Between 2004-05 and 2017-18, a period when India witnessed rapid economic growth, the share of the informal workforce witnessed only a marginal decline from 93.2 per cent to 90.6 per cent. While there was some decline in the share of workers employed in informal enterprises over this time period (from 87.4 per cent to 81.1 per cent), the share of informal workers in the formal sector increased from 5.8 per cent to 9.5 per cent. Hence, the total share of informally employed didn’t change much. Looking ahead, it is likely that informal employment will increase as workers who lose formal jobs during the COVID crisis try to find or create work (by resorting to self-employment) in the informal economy. Also formal enterprises are likely to continue hiring informal workers as they seek more flexibility and attempt to cut labour costs to cope with the COVID-19 induced economic uncertainty.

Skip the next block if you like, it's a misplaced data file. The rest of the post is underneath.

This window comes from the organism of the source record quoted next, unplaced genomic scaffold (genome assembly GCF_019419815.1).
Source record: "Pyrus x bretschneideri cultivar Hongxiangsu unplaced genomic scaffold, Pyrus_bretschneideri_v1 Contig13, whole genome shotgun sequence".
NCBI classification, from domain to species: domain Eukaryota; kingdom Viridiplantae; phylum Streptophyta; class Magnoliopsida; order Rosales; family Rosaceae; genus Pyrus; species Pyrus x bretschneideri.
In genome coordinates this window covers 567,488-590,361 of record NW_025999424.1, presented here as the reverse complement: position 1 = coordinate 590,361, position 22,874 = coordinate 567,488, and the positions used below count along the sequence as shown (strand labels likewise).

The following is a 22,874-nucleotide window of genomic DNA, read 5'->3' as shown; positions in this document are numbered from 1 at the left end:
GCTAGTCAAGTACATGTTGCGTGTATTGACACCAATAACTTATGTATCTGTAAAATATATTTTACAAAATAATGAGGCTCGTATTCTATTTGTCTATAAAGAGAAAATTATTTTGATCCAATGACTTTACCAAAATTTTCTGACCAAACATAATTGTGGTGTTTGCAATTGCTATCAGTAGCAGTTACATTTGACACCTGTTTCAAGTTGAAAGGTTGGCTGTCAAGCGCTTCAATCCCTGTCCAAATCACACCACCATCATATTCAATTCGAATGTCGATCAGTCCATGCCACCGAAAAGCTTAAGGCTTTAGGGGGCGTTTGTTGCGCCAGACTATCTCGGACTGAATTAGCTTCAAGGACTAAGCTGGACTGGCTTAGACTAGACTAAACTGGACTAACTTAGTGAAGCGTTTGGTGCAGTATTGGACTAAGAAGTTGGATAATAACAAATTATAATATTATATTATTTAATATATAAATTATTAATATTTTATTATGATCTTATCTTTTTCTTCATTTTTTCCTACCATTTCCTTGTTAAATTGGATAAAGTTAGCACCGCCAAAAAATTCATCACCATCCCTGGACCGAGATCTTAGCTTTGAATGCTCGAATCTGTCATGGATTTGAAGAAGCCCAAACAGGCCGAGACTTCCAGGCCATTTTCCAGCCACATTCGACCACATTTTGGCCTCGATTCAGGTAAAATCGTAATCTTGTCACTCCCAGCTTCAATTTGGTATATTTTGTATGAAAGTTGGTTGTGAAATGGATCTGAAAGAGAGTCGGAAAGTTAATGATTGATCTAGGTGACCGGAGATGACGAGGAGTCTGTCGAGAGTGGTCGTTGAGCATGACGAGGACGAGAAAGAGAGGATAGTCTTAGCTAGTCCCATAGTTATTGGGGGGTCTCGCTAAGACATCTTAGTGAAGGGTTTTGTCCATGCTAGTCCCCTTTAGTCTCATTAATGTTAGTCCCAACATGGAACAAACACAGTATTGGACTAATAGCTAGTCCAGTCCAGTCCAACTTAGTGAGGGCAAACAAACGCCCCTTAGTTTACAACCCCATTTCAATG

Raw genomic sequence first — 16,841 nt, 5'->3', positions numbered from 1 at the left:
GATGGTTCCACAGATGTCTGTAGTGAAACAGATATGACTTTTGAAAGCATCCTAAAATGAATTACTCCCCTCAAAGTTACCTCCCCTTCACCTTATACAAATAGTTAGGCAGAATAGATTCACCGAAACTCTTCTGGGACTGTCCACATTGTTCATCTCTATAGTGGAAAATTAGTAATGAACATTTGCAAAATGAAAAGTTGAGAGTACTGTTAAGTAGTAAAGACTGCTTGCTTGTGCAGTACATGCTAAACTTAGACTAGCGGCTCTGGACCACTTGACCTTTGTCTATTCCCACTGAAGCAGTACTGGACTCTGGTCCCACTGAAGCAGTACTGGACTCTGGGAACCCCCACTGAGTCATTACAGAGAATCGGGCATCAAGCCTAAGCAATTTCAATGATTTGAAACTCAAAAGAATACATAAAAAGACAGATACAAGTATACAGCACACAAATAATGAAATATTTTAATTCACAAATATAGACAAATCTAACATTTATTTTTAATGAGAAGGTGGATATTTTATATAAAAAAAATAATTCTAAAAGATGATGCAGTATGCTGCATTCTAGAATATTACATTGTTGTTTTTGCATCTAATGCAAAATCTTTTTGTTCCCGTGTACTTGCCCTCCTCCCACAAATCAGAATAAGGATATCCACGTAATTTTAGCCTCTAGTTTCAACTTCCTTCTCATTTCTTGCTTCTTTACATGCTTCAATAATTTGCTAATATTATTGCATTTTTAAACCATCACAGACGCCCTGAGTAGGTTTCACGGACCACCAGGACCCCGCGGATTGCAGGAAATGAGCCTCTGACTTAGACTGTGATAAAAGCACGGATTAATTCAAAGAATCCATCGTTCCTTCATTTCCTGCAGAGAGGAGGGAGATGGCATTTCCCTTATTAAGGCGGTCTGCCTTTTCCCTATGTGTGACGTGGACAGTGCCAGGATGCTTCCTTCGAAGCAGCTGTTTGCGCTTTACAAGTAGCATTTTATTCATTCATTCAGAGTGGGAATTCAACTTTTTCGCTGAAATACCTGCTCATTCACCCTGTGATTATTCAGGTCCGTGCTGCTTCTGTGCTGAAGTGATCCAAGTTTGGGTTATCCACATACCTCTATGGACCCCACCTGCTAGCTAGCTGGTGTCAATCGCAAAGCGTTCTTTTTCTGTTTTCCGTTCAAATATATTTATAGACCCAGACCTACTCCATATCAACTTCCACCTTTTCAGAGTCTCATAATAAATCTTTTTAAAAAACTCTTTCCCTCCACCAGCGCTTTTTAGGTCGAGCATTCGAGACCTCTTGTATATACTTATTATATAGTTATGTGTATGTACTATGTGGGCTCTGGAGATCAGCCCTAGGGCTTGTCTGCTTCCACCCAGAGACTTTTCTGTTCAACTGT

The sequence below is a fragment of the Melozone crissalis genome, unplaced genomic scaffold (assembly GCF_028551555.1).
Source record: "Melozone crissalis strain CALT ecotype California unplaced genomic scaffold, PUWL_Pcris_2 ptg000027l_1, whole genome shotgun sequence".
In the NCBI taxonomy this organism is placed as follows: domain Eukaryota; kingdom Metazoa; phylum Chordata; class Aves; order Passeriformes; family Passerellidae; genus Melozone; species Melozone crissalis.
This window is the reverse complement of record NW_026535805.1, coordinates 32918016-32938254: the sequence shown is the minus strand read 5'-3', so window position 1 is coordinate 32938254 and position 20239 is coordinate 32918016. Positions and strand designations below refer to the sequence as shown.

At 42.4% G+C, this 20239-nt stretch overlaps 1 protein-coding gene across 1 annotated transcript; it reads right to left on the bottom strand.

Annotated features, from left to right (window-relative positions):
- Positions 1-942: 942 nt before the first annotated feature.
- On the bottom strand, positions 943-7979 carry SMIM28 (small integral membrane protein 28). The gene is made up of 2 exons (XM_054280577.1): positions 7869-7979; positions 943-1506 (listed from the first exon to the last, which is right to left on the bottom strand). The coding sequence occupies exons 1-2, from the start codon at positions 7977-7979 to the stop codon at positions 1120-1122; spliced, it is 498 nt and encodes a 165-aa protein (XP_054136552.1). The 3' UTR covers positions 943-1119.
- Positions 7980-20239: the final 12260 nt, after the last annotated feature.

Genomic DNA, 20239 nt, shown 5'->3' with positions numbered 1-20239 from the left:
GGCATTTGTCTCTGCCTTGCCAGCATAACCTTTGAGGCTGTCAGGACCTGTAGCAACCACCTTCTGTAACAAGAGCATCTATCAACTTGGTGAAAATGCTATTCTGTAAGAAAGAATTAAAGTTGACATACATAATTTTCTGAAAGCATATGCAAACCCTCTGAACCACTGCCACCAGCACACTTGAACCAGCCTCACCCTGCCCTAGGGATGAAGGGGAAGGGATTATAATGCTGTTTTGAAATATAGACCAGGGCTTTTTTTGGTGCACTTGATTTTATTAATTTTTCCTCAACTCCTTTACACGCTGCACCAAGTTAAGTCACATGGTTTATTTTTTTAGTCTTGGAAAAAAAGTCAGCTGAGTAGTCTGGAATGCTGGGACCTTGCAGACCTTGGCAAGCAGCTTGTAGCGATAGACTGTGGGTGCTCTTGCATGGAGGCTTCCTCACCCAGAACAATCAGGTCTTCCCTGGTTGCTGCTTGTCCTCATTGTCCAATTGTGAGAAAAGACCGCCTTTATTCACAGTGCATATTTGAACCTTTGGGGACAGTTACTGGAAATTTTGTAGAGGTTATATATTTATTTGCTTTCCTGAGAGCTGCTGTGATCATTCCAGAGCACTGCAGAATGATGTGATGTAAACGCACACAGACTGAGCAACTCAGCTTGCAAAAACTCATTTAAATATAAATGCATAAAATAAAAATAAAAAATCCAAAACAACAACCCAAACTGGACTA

Thus, informality is here to stay and there is an urgent need to place the informal economy at the centre of the policy debate. This requires a comprehensive understanding of the heterogeneities in the informal economy and the various drivers of informality. Some self-employed persons choose to be in the informal economy voluntarily to avoid registration or taxation, whilst others do so out of necessity to eke out a subsistence living in the absence of alternative employment opportunities. Typically, few informal enterprises, except perhaps some survival activities, operate in isolation from formal firms. They source raw materials from and/or supply finished goods to formal firms either directly or through intermediate (formal/ informal) firms. But they choose to remain in the informal sector as they are deterred by the costs of formalisation or don’t see much benefit from formalisation. On the other hand, the phenomenon of informalisation of wage employment in the formal sector is a consequence of formal firms trying to avoid payroll taxes and employer’s contributions to social security or pensions to reduce labour costs.